Pretty cool video, eh?  What do you think of all the instruments Wes is playing?  How many instruments do you know how to play?  What do you think of the song, album, video?  Share all your thoughts below! (And I bet we can even get Wes to respond to some of ’em.)

Book Review:: Permission to Speak Freely by Anne Jackson

7 Sep

“What is one thing you feel you can’t say in church?”  It’s a question author Anne Jackson posed on her blog, receiving a worldwide response.  Readers mailed hundreds of confessions, some artistic, some simply written on index cards to Jackson who cataloged the responses on PermissionToSpeakFreely.com.  Jackson uses these artistic avowals along with essays and poetry in her astounding new book, Permission to Speak Freely.

In the introduction, Jackson outlines her purpose for putting together Permission to Speak Freely; she wants to let others know they are not alone in their secrets.  She is also clear that her intention is not to malign the church, but rather to allow broken hearts to express their woundedness.  In the end, the author desires readers to find the irresistible hope rooted in God.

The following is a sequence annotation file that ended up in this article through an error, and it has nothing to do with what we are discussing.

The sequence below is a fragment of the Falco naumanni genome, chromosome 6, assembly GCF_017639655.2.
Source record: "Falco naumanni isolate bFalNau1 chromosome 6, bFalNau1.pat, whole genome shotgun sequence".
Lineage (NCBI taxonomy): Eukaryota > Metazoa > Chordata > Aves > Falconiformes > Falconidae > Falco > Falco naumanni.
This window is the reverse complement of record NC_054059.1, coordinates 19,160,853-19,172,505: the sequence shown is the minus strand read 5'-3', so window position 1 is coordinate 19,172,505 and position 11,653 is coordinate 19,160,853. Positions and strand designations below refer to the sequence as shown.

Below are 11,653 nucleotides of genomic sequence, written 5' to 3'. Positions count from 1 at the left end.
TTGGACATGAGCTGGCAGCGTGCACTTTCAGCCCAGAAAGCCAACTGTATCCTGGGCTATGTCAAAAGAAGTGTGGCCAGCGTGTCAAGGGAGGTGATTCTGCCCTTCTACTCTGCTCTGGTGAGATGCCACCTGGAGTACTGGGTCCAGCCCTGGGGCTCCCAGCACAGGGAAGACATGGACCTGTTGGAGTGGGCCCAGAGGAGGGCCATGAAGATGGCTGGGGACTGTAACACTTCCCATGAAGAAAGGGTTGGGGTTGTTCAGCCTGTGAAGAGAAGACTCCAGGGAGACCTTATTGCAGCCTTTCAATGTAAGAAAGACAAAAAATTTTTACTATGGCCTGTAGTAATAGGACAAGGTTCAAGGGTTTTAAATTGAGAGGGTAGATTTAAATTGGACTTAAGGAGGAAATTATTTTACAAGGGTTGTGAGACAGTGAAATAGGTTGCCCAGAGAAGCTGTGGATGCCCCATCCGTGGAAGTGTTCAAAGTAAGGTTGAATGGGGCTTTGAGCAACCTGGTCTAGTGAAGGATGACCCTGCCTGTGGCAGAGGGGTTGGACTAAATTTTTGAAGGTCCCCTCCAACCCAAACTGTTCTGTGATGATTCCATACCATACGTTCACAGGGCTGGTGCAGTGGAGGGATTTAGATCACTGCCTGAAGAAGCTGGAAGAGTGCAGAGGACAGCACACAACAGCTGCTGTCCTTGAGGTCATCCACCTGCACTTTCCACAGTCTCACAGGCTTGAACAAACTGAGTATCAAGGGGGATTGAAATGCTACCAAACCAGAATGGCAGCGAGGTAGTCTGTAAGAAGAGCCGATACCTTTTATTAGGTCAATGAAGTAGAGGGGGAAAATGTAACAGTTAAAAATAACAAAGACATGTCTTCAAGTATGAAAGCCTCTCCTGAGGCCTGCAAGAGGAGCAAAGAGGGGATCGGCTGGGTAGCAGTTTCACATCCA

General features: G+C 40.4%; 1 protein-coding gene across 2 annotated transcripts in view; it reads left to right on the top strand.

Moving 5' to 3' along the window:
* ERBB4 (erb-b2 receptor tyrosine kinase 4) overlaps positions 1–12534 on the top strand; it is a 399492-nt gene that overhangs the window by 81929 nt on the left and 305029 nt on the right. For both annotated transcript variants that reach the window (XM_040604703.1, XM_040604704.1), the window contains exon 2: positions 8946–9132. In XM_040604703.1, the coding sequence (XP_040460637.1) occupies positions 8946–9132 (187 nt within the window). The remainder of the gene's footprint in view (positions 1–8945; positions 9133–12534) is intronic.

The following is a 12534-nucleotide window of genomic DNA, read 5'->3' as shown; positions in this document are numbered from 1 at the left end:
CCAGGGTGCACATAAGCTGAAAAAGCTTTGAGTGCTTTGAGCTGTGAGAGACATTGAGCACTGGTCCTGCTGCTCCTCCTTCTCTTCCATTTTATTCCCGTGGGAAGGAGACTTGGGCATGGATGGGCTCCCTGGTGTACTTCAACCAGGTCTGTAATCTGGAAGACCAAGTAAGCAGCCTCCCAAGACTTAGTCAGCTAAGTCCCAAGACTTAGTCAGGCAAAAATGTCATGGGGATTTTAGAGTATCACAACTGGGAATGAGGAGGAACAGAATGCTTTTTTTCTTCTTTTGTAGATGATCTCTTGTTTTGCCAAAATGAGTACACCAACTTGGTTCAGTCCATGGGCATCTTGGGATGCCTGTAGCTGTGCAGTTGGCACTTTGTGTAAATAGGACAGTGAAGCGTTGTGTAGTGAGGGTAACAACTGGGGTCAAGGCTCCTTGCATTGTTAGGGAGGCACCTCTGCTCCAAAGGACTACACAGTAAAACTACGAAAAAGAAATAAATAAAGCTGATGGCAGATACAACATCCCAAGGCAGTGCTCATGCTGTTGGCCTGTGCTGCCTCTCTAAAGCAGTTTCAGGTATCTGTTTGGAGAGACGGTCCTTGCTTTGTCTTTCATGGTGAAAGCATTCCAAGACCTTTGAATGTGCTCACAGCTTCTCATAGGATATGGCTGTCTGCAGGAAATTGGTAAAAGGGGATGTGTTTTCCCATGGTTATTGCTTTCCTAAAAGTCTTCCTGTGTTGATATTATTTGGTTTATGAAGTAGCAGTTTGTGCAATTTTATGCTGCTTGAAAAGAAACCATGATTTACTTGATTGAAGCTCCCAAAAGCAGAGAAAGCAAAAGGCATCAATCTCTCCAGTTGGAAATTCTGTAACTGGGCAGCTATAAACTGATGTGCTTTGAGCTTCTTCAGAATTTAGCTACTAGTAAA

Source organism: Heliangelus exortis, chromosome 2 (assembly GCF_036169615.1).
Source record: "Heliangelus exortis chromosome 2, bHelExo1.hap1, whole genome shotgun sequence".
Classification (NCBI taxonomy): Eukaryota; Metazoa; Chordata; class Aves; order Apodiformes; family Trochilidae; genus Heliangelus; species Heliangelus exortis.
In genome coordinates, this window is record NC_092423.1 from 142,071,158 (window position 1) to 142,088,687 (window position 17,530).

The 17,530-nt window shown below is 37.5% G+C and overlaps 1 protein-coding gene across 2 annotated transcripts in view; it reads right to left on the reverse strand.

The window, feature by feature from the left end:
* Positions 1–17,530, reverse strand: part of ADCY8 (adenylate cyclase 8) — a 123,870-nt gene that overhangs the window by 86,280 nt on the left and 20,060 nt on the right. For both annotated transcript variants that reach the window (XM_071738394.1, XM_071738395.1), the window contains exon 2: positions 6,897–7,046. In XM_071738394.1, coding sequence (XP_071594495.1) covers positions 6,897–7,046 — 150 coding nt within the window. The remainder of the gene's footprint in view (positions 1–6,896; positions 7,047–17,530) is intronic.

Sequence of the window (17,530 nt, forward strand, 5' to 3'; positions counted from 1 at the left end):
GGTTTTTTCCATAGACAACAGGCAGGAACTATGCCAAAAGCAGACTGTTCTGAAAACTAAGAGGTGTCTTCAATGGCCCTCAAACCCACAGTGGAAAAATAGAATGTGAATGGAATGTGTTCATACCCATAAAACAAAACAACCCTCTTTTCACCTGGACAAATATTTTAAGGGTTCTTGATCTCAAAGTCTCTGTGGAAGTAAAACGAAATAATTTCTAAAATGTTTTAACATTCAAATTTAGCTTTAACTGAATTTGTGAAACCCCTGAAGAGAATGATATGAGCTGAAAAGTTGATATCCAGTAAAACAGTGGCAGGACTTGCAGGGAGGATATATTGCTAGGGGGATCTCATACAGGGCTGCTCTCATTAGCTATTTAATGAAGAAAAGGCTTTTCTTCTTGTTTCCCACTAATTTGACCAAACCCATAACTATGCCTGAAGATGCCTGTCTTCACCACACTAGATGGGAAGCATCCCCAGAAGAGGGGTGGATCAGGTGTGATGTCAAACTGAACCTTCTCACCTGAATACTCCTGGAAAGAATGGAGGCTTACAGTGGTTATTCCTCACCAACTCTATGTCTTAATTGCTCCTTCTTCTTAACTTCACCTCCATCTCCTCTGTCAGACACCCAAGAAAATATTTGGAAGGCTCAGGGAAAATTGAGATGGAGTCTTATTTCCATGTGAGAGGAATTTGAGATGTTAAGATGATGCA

Since Anne Jackson is one of my favorite bloggers, it was with eager expectation I began to read Permission to Speak Freely, which is also like an essay-guided PostSecret book, but better!  Incorporating telling art and poetry into her lush writing, Jackson produces her own mosaic masterpiece with the glass shards of her own story.  Admitting her past and present struggles with mental illness, pornography, and drug addiction, Jackson offers the readers freedom to admit their own shameful secrets, first in their minds and then to close friends, small groups, or even PermissionToSpeakFreely.com.

While this book could have easily fallen into an art niche or essay niche, it’s not that kind of book.  In fact, the infusion of Scripture, art, essay, and poetry make this a book that is a treasure, both visually and intellectually.  At times, this book is challenging because readers are meant to wrestle with this book.